With a trophy sized four feet and weighing 25 kilos, meant for an inter-club veterans’ tournament in Bangalore, China-based sports company Li-Ning upped the stakes in the game for India’s badminton market. The mega trophy, the likes of which are not seen even at many international tournaments, will be handed to the winners of the Malleswaram Association’s annual inter-club tournament that will see 170 players of 17 clubs in action.
The trophy was unveiled at a press meet last weekend. Li-Ning, which entered the Indian market exactly a year ago, has been steadily growing in visibility by sponsoring academies and events. The sponsorship of the Malleswaram tournament was in keeping with the policy to associate with smaller events, instead of concentrating exclusively on high profile tournaments as big brands are expected to do. Ram Malhotra, Head of Indian Market for Li-Ning, conceded that it was a conscious decision to associate with events of this level. “There is immediate focus (on the brand) at club-level tournaments,” Malhotra says. “It’s easy to organize marketing in that area, and to get attention and exposure. (In contrast) The amount of space given to national tournaments in newspapers is ten times lesser compared to cricket. We’re also looking at corporate and university-level events. We don’t look at it as expense; we look at it as investment.
“The reason we made such a big trophy was that, as a rolling trophy, it would be a one-time investment. This is one of the biggest club-level tournaments in Bangalore, and the exposure will be good.” Although Li-Ning is a multi-sport brand, it has decided to pitch its badminton range first because of the impressive growth of the sport in India.
Malhotra detailed the company’s growing interest in the Indian market. “Three years ago, the organized sports market in India was Rs 1000 crore. Now it is between Rs 1500 to 1700 crore,” he said. “Badminton is the number two sport to cricket in India. Li-Ning wants to grow the sport in India because we see an opportunity here.”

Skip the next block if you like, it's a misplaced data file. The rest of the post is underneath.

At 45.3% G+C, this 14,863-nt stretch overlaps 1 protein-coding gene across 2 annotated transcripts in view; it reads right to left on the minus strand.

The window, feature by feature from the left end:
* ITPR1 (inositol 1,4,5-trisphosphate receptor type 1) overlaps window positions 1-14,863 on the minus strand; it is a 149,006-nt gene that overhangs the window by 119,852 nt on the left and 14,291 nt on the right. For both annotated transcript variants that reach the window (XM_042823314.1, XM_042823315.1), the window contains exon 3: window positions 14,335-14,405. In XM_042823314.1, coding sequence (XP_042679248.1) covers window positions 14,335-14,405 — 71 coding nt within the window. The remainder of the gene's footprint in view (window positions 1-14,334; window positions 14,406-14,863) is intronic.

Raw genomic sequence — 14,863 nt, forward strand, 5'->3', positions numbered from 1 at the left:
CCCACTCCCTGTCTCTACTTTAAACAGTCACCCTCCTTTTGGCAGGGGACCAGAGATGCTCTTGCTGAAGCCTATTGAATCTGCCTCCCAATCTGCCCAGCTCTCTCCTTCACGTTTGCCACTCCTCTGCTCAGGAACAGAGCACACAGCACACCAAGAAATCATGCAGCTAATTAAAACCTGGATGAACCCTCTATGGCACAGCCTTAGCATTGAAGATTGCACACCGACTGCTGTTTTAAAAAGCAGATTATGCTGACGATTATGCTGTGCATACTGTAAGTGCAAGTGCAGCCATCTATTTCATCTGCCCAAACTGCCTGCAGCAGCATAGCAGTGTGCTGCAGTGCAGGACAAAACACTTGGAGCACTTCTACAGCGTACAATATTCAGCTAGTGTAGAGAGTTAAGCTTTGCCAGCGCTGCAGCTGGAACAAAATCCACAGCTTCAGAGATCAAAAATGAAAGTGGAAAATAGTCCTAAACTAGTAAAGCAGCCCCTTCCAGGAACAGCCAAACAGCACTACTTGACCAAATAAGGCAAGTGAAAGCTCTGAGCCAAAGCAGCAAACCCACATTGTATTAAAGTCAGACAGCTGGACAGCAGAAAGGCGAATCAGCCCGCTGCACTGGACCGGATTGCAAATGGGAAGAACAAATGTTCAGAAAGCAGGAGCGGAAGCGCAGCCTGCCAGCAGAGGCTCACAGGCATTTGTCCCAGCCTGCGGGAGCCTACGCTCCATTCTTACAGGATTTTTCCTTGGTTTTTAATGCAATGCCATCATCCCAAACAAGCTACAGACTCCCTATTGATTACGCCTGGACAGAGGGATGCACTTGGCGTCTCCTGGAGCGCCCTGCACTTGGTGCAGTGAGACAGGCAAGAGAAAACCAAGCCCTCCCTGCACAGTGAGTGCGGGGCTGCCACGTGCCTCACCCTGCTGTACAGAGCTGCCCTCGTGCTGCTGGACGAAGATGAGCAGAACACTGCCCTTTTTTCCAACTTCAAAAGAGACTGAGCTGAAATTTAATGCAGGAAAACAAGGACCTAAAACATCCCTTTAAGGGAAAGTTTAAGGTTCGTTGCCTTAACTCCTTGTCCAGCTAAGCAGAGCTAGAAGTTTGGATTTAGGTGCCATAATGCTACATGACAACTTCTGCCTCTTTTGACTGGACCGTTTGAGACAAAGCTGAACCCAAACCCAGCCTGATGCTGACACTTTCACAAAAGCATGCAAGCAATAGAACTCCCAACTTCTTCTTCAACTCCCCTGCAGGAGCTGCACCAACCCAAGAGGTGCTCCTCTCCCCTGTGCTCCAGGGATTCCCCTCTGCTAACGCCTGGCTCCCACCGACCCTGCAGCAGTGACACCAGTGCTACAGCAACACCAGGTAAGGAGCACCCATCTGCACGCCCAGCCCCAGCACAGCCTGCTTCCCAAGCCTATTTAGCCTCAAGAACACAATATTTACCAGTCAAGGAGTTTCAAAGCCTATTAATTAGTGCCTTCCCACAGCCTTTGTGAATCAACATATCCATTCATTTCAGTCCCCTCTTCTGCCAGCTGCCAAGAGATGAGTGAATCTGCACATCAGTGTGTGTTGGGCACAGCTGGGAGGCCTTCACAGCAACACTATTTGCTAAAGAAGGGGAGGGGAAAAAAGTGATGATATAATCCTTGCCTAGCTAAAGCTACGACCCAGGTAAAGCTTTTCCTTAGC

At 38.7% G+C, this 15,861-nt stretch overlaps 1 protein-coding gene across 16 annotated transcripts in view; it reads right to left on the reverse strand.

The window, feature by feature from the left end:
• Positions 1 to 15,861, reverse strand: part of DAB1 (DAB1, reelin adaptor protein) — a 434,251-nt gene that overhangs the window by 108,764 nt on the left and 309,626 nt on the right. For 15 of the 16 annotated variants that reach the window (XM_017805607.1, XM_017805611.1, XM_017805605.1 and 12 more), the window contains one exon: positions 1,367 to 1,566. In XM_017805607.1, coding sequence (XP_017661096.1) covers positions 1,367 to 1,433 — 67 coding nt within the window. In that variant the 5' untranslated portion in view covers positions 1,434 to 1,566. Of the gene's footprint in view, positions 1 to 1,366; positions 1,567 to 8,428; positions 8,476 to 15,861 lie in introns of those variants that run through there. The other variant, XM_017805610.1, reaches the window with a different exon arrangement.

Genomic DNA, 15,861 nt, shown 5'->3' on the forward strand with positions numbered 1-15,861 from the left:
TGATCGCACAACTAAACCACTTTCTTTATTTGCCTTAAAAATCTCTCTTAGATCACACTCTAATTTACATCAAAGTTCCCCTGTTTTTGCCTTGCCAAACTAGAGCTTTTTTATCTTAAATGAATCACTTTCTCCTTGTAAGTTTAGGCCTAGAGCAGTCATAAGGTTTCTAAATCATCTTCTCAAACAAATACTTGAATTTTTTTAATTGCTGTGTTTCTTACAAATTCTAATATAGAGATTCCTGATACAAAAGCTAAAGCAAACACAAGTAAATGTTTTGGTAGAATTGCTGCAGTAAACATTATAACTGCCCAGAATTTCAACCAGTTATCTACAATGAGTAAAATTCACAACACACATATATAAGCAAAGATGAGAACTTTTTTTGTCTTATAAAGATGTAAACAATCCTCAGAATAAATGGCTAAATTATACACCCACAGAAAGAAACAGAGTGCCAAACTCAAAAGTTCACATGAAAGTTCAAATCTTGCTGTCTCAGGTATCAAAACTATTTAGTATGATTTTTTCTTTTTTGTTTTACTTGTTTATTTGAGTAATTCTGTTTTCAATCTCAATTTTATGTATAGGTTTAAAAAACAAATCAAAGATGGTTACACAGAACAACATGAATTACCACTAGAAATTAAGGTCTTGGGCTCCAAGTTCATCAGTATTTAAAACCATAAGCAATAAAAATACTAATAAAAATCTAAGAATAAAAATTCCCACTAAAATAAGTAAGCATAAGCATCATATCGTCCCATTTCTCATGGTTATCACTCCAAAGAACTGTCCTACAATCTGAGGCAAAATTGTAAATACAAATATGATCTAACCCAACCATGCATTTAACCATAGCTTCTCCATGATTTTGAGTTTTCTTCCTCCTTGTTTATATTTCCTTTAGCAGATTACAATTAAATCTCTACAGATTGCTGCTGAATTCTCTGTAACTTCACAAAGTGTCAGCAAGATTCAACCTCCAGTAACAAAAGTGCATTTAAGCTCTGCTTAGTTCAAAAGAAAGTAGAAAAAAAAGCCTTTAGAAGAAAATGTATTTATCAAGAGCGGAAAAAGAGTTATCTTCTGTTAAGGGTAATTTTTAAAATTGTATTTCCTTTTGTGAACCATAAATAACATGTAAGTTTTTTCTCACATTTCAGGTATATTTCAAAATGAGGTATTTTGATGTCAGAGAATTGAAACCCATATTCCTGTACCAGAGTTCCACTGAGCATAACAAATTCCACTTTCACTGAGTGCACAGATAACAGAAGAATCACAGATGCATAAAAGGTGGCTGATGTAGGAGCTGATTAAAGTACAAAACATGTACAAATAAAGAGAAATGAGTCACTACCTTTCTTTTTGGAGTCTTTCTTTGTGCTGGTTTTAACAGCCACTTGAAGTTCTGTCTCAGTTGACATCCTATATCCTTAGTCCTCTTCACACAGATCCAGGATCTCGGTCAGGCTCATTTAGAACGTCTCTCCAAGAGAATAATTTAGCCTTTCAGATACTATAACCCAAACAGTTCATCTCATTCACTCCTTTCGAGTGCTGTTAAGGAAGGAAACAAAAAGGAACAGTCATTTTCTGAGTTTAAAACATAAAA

Although Malhotra did not have an exact figure on the badminton market because a substantial share is in the unaccounted/ unorganised sector, the growth of the sport has been too obvious to ignore. While five years ago there were around 40 courts in Bangalore, the number has grown to around 185 today. A sales manager, who was with Yonex earlier and is now with Li-Ning, estimates that an incredible one lakh rackets are sold each month in Bangalore alone. “Of course, many of these are the smaller brands and there’s no way to estimate their sales,” he said. “But there’s no doubt that at least one lakh rackets are sold every month.” Even assuming that a fair percentage of these are sub-standard, that figure still means that around sixty to seventy thousand new players are being added every month in Bangalore alone. Most of these might still be recreational players who amuse themselves at parks or apartment complexes, but that is still an impressive number.
P Kumar, distributor for Li-Ning in Karnataka, says badminton has grown by 30 percent over the last three years. “Each dealer in Bangalore does business of around Rs 15 lakh a month in badminton alone,” he says. “Badminton is second only to cricket.”